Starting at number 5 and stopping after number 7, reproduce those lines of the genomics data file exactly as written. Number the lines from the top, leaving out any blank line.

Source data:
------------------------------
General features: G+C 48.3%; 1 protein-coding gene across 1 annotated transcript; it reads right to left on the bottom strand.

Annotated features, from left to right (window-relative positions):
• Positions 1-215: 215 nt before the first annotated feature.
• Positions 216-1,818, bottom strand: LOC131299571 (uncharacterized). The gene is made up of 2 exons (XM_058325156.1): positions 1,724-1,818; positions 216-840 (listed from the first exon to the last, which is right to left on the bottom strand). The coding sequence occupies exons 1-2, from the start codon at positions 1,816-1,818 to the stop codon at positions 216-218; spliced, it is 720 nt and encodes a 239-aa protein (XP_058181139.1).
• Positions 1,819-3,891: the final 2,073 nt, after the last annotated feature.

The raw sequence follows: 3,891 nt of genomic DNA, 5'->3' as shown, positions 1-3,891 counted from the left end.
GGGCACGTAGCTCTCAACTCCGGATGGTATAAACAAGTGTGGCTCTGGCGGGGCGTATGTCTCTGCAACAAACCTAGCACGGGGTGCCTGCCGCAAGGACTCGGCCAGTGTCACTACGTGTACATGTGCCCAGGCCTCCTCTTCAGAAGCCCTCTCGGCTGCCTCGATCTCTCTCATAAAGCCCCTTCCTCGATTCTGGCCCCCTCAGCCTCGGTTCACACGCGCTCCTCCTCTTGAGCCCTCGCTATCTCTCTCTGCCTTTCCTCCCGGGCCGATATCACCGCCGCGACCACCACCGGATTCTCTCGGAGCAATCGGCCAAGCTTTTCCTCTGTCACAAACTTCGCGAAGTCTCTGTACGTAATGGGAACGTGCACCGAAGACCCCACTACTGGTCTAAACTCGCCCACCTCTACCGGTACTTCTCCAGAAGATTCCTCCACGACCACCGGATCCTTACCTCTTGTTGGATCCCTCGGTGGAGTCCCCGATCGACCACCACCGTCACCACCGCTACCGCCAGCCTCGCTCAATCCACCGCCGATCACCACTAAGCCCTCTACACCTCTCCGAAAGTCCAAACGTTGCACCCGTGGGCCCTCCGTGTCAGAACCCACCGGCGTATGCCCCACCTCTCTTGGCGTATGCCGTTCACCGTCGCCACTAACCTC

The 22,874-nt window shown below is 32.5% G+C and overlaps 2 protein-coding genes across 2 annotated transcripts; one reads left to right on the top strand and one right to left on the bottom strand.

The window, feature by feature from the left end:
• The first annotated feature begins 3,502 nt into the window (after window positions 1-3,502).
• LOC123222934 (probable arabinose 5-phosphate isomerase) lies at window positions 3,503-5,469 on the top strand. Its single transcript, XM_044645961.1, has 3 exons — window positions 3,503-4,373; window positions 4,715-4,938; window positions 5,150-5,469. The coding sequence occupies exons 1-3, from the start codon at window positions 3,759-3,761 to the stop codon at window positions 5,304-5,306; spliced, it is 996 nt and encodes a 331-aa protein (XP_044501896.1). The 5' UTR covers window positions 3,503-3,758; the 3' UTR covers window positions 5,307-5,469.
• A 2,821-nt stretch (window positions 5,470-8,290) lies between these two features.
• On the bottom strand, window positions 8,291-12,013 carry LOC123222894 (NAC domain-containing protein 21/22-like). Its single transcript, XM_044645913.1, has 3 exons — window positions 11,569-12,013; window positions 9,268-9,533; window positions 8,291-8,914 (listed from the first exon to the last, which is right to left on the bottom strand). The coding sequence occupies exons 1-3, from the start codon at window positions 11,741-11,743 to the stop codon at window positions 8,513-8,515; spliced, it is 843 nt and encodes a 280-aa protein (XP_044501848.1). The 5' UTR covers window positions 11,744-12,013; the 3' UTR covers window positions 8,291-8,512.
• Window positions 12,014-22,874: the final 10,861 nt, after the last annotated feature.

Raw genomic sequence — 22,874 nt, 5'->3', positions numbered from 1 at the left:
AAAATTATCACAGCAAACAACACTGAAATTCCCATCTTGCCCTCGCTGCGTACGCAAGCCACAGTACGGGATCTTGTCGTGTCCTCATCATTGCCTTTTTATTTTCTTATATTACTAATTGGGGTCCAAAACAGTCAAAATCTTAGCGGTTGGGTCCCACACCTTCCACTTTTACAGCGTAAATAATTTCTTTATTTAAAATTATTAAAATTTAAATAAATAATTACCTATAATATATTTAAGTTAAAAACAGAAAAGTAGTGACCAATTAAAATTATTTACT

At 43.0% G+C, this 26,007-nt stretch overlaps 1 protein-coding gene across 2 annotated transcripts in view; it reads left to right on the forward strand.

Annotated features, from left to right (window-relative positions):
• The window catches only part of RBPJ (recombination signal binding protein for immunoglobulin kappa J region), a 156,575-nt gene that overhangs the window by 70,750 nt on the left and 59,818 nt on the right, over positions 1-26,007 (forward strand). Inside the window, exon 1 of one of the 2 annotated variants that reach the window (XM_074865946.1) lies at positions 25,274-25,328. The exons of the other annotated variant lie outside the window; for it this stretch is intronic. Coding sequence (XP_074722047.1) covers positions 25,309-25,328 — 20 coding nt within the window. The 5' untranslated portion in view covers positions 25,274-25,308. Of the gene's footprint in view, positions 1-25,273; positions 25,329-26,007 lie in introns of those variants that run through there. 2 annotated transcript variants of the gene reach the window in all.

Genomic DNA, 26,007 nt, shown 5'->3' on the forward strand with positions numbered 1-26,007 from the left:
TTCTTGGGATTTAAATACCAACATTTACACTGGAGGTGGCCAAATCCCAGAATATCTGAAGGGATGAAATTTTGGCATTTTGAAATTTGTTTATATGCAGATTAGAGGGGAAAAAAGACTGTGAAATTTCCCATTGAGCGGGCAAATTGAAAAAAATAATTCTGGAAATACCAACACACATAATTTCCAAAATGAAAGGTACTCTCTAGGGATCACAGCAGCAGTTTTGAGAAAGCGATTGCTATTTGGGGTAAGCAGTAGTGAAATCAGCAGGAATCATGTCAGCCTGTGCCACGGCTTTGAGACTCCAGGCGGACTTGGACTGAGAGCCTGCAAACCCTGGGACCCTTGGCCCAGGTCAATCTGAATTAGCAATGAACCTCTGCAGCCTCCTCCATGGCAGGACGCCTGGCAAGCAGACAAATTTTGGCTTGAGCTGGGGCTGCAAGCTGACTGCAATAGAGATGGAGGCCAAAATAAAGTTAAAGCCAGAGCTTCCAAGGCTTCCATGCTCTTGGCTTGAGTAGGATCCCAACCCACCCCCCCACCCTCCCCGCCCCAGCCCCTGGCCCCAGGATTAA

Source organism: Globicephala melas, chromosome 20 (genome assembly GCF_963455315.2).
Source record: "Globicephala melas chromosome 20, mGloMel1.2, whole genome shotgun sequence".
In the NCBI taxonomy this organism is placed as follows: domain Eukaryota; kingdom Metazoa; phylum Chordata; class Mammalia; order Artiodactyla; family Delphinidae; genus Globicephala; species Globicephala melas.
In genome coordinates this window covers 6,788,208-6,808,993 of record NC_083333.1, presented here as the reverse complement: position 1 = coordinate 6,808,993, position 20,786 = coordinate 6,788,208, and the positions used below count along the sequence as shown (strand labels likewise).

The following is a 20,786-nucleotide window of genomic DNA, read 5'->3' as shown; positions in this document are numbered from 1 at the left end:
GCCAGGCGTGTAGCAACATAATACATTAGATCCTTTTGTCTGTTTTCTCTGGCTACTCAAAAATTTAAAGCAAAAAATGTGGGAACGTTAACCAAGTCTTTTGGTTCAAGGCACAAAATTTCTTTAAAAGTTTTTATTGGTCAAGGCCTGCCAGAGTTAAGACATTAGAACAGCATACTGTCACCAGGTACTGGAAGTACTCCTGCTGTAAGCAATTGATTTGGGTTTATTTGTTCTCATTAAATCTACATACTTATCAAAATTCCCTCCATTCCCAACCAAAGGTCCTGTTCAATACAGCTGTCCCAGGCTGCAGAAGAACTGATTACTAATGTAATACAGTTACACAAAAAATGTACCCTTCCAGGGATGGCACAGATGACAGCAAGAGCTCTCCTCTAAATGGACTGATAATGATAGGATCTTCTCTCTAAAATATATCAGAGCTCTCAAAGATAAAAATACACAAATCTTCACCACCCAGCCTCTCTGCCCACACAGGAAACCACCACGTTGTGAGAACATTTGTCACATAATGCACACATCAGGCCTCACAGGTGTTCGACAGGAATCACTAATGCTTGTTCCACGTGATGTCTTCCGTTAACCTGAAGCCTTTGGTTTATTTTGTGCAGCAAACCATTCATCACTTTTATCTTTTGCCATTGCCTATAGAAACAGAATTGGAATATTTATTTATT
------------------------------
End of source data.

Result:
• Positions 1,819-3,891: the final 2,073 nt, after the last annotated feature.

The raw sequence follows: 3,891 nt of genomic DNA, 5'->3' as shown, positions 1-3,891 counted from the left end.
GGGCACGTAGCTCTCAACTCCGGATGGTATAAACAAGTGTGGCTCTGGCGGGGCGTATGTCTCTGCAACAAACCTAGCACGGGGTGCCTGCCGCAAGGACTCGGCCAGTGTCACTACGTGTACATGTGCCCAGGCCTCCTCTTCAGAAGCCCTCTCGGCTGCCTCGATCTCTCTCATAAAGCCCCTTCCTCGATTCTGGCCCCCTCAGCCTCGGTTCACACGCGCTCCTCCTCTTGAGCCCTCGCTATCTCTCTCTGCCTTTCCTCCCGGGCCGATATCACCGCCGCGACCACCACCGGATTCTCTCGGAGCAATCGGCCAAGCTTTTCCTCTGTCACAAACTTCGCGAAGTCTCTGTACGTAATGGGAACGTGCACCGAAGACCCCACTACTGGTCTAAACTCGCCCACCTCTACCGGTACTTCTCCAGAAGATTCCTCCACGACCACCGGATCCTTACCTCTTGTTGGATCCCTCGGTGGAGTCCCCGATCGACCACCACCGTCACCACCGCTACCGCCAGCCTCGCTCAATCCACCGCCGATCACCACTAAGCCCTCTACACCTCTCCGAAAGTCCAAACGTTGCACCCGTGGGCCCTCCGTGTCAGAACCCACCGGCGTATGCCCCACCTCTCTTGGCGTATGCCGTTCACCGTCGCCACTAACCTC